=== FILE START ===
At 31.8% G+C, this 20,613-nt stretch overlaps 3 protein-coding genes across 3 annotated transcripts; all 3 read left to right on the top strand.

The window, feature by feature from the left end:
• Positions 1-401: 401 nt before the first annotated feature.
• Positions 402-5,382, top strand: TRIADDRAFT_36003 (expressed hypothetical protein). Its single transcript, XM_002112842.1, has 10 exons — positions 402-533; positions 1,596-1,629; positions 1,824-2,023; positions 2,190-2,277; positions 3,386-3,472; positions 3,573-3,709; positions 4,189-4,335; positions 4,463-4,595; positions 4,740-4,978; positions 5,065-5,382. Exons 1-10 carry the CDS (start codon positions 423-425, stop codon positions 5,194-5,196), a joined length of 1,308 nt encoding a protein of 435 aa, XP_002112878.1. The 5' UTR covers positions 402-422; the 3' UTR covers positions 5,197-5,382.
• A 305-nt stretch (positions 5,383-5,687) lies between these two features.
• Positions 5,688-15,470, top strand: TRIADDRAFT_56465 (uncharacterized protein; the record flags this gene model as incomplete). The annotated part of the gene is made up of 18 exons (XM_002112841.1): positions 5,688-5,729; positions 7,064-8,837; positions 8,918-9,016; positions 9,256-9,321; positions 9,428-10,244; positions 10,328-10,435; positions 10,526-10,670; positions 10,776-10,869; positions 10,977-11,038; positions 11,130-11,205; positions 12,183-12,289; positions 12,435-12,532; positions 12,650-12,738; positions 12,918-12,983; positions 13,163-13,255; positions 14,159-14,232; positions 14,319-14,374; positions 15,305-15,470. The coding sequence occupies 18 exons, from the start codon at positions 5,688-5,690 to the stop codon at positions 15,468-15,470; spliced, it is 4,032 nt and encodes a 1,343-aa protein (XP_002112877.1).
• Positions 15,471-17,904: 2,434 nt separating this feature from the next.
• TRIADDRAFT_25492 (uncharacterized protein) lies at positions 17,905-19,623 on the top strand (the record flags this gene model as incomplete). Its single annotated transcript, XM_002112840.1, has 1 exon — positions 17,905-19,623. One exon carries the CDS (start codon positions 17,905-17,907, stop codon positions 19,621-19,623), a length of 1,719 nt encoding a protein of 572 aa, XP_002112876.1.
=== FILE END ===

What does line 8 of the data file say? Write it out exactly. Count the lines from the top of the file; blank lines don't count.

• TRIADDRAFT_25492 (uncharacterized protein) lies at positions 17,905-19,623 on the top strand (the record flags this gene model as incomplete). Its single annotated transcript, XM_002112840.1, has 1 exon — positions 17,905-19,623. One exon carries the CDS (start codon positions 17,905-17,907, stop codon positions 19,621-19,623), a length of 1,719 nt encoding a protein of 572 aa, XP_002112876.1.